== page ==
Rania Al Malky

Inept or Culpable, the SCAF Must Go

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CAIRO: One of my childhood friends buried her son yesterday. He was 22. His name was Omar. He had his whole life ahead of him. No one could have imagined that Omar, like over 70 other Ahly club fans, was going to return from a football game in a coffin.

The massacre committed in Port Said on Wednesday night when thousands of fans of the home team Al-Masry, which had secured a rare 3-1 victory over Al-Ahly, stormed the pitch and launched a deadly attack on Ahly fans in the bleachers, was no spur-of-the-moment act of mob behavior. It was a carefully premeditated counter-revolutionary plot to sow sedition and set Egyptians against each other to eventually justify the continued presence in power of the Supreme Council of the Armed Forces (SCAF).

According to news reports, some of the victims were trampled in the stampede but others died of stab wounds and locally-manufactured pistols. An eyewitness told this newspaper that even when they tried to flee the stadium, Al-Ahly fans were trapped because all the exits were closed by army personnel from the outside. The crowds of fleeing victims had to push open the gates. That’s when many were crushed as they heaved their last breath. Others were tossed to their death off the top of the bleachers.

Zamalek club’s Ultras White Knights member and author of the recently-published book “Ultras” (reference to the die-hard football fan clubs) Mohamed Gamal Beshir, further explained in an interview with Yosri Fouda on ONTV Thursday night that the security measures taken in the match, which he watched on television, were insufficient for a match of this magnitude.

Through his years of experience monitoring, observing, analyzing and writing about local football, Beshir, also known as Gemyhood, explained that the most radical fans are always seated in the stands behind the goal posts on either side. In cases where pre-match tensions are high, such as the Masry-Ahly game, security forces are usually positioned in multiple (at least three) parallel rows on the track between the fans and the edge of the field. The numbers deployed on the home team’s side usually outnumber the guest team’s side because the numbers of spectators are lower.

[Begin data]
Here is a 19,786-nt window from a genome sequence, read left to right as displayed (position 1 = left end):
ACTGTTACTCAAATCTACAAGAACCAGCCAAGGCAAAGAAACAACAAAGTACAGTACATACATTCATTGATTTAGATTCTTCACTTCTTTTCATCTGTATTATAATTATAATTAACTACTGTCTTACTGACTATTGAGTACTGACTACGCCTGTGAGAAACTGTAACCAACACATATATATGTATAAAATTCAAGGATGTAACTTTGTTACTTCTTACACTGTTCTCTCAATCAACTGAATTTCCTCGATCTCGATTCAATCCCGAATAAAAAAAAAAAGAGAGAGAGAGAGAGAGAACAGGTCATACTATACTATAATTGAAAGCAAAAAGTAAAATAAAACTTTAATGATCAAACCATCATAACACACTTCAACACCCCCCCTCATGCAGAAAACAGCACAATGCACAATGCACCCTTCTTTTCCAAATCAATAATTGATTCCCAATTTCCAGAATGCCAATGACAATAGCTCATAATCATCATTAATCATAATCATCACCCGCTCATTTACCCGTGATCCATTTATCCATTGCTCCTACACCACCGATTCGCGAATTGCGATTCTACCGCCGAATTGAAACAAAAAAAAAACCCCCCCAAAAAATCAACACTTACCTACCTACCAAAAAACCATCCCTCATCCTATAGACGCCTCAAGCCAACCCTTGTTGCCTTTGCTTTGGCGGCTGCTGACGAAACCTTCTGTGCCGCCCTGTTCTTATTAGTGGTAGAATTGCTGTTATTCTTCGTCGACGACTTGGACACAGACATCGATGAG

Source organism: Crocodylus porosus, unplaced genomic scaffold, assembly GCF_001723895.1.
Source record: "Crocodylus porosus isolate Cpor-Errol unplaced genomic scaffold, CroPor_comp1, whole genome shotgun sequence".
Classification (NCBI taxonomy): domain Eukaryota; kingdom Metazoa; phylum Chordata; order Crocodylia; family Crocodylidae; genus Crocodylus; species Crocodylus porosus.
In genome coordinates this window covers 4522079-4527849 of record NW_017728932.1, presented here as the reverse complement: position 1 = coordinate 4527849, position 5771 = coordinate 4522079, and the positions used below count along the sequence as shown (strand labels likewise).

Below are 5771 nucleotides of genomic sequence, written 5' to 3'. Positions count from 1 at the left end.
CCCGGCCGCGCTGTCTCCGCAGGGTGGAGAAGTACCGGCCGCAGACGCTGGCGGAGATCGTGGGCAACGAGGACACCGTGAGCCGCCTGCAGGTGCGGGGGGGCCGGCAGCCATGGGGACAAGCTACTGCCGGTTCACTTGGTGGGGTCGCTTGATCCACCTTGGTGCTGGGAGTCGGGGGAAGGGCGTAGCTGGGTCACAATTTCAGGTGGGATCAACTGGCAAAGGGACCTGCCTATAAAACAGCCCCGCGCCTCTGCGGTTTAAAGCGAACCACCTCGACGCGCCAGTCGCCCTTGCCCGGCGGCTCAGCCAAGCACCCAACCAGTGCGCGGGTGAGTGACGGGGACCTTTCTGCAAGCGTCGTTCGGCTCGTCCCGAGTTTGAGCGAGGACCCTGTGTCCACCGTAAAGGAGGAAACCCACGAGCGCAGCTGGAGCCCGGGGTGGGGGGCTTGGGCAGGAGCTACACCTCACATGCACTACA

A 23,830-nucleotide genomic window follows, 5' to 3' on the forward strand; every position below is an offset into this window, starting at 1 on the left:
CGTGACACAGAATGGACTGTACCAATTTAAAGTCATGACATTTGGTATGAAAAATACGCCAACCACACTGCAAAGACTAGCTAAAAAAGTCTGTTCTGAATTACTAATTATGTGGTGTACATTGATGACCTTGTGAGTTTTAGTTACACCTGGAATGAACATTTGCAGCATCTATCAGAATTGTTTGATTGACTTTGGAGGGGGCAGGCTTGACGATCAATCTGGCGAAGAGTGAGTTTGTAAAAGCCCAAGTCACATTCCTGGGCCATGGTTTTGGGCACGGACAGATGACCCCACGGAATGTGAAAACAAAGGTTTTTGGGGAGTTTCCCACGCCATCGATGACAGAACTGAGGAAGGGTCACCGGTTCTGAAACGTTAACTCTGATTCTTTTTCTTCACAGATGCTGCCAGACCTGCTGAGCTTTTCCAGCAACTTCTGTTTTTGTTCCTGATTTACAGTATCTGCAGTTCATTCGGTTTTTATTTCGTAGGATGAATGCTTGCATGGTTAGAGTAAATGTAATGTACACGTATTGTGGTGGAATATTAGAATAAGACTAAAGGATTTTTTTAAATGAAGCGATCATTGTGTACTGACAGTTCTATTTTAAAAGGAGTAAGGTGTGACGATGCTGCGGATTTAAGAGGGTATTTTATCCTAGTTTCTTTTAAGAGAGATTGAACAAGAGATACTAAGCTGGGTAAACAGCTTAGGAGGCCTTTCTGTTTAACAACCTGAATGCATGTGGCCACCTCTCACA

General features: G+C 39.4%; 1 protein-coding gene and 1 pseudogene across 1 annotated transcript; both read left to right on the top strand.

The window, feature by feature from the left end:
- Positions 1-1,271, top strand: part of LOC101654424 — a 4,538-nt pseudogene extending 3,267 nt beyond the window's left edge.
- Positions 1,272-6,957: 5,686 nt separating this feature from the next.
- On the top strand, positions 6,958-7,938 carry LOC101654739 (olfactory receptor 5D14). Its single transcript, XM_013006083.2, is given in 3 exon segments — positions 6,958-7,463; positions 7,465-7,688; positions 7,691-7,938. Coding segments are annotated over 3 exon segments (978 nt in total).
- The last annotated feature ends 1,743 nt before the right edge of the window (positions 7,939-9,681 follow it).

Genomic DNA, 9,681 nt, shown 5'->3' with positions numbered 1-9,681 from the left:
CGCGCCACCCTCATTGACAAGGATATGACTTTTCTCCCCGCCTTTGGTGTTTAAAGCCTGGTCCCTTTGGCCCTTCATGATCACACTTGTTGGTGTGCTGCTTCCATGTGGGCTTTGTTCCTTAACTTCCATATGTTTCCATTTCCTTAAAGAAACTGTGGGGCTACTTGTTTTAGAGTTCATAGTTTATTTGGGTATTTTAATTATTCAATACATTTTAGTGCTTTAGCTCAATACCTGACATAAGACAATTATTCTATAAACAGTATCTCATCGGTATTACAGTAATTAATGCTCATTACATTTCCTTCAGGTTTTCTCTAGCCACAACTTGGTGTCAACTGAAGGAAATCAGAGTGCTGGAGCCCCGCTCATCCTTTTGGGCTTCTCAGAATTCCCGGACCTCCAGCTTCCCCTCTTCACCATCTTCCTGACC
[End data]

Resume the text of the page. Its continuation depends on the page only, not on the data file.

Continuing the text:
Yet on Wednesday, many of those measures were overlooked. Security forces on the Al-Masry’s side were a single row. Video footage taken moments after the referee blew the whistle marking the end of the match, showed a breach in the single row of central security forces through which the assailants entered the field and it was clear that they were not given orders to stop them. On the other side, what Gemyhood described as a paltry police presence, showed two vertical rows of police practically lined up to allow the assailants through.

Many also noted that for the first time both the governor of Port Said and the city’s Chief of Security did not attend this major premier league match.

Another Ultras Ahly member who was in Port Said described how signs that something was amiss were building up gradually from the start of the day. First, the Al-Ahly club administration told them Wednesday morning that the buses hired to transport fans to Port Said had pulled out last minute “out of fear” that something would go wrong. So they took the train which was pelted with rocks as they approached Ismailia, then about 30 kilometers before Port Said, they got off and boarded buses where they were escorted by security until they reached their destination.

During the warm-up sessions, Al-Masry launched fireworks that wounded two of the Al-Ahly players, yet no measure was taken to stop or arrest them. The same happened in the intermission between the first and second half of the game, when he says some 50 fans stormed the field. Three of them reached the bleachers and lit up fireworks that could have been fatal before they were apprehended.